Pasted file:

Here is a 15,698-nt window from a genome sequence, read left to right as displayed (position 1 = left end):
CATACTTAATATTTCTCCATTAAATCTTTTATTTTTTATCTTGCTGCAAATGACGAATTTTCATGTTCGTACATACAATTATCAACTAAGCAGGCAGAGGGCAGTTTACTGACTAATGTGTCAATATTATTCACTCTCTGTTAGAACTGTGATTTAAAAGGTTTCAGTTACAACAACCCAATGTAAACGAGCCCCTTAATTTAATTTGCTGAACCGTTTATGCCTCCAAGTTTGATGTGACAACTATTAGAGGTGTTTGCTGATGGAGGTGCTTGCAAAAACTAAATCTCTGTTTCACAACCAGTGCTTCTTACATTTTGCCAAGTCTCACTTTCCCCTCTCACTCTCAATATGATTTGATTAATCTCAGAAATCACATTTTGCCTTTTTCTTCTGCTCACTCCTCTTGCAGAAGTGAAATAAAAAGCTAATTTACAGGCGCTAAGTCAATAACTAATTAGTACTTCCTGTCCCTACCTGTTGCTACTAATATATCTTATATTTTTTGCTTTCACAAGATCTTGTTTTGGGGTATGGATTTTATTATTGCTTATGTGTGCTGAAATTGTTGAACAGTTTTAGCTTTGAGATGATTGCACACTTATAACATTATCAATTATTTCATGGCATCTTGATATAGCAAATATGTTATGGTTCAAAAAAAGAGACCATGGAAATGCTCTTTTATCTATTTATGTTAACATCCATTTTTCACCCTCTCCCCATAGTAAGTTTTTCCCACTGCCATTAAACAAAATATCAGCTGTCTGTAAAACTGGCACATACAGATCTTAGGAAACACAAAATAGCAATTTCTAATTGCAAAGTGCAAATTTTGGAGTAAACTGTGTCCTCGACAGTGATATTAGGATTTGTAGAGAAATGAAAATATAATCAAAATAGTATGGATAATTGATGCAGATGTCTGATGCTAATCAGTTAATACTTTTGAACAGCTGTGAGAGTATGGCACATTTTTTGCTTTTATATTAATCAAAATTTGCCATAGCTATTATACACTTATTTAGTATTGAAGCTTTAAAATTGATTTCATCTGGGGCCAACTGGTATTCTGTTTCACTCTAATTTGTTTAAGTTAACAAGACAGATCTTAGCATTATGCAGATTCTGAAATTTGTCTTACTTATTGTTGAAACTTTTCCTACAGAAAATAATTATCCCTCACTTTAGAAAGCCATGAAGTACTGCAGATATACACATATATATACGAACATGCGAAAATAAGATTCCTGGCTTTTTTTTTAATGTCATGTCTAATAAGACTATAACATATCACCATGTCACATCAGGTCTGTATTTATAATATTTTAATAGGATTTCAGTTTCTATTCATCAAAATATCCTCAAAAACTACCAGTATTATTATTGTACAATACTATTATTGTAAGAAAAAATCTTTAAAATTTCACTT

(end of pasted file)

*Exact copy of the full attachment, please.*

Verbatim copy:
Here is a 15,698-nt window from a genome sequence, read left to right as displayed (position 1 = left end):
CATACTTAATATTTCTCCATTAAATCTTTTATTTTTTATCTTGCTGCAAATGACGAATTTTCATGTTCGTACATACAATTATCAACTAAGCAGGCAGAGGGCAGTTTACTGACTAATGTGTCAATATTATTCACTCTCTGTTAGAACTGTGATTTAAAAGGTTTCAGTTACAACAACCCAATGTAAACGAGCCCCTTAATTTAATTTGCTGAACCGTTTATGCCTCCAAGTTTGATGTGACAACTATTAGAGGTGTTTGCTGATGGAGGTGCTTGCAAAAACTAAATCTCTGTTTCACAACCAGTGCTTCTTACATTTTGCCAAGTCTCACTTTCCCCTCTCACTCTCAATATGATTTGATTAATCTCAGAAATCACATTTTGCCTTTTTCTTCTGCTCACTCCTCTTGCAGAAGTGAAATAAAAAGCTAATTTACAGGCGCTAAGTCAATAACTAATTAGTACTTCCTGTCCCTACCTGTTGCTACTAATATATCTTATATTTTTTGCTTTCACAAGATCTTGTTTTGGGGTATGGATTTTATTATTGCTTATGTGTGCTGAAATTGTTGAACAGTTTTAGCTTTGAGATGATTGCACACTTATAACATTATCAATTATTTCATGGCATCTTGATATAGCAAATATGTTATGGTTCAAAAAAAGAGACCATGGAAATGCTCTTTTATCTATTTATGTTAACATCCATTTTTCACCCTCTCCCCATAGTAAGTTTTTCCCACTGCCATTAAACAAAATATCAGCTGTCTGTAAAACTGGCACATACAGATCTTAGGAAACACAAAATAGCAATTTCTAATTGCAAAGTGCAAATTTTGGAGTAAACTGTGTCCTCGACAGTGATATTAGGATTTGTAGAGAAATGAAAATATAATCAAAATAGTATGGATAATTGATGCAGATGTCTGATGCTAATCAGTTAATACTTTTGAACAGCTGTGAGAGTATGGCACATTTTTTGCTTTTATATTAATCAAAATTTGCCATAGCTATTATACACTTATTTAGTATTGAAGCTTTAAAATTGATTTCATCTGGGGCCAACTGGTATTCTGTTTCACTCTAATTTGTTTAAGTTAACAAGACAGATCTTAGCATTATGCAGATTCTGAAATTTGTCTTACTTATTGTTGAAACTTTTCCTACAGAAAATAATTATCCCTCACTTTAGAAAGCCATGAAGTACTGCAGATATACACATATATATACGAACATGCGAAAATAAGATTCCTGGCTTTTTTTTTAATGTCATGTCTAATAAGACTATAACATATCACCATGTCACATCAGGTCTGTATTTATAATATTTTAATAGGATTTCAGTTTCTATTCATCAAAATATCCTCAAAAACTACCAGTATTATTATTGTACAATACTATTATTGTAAGAAAAAATCTTTAAAATTTCACTT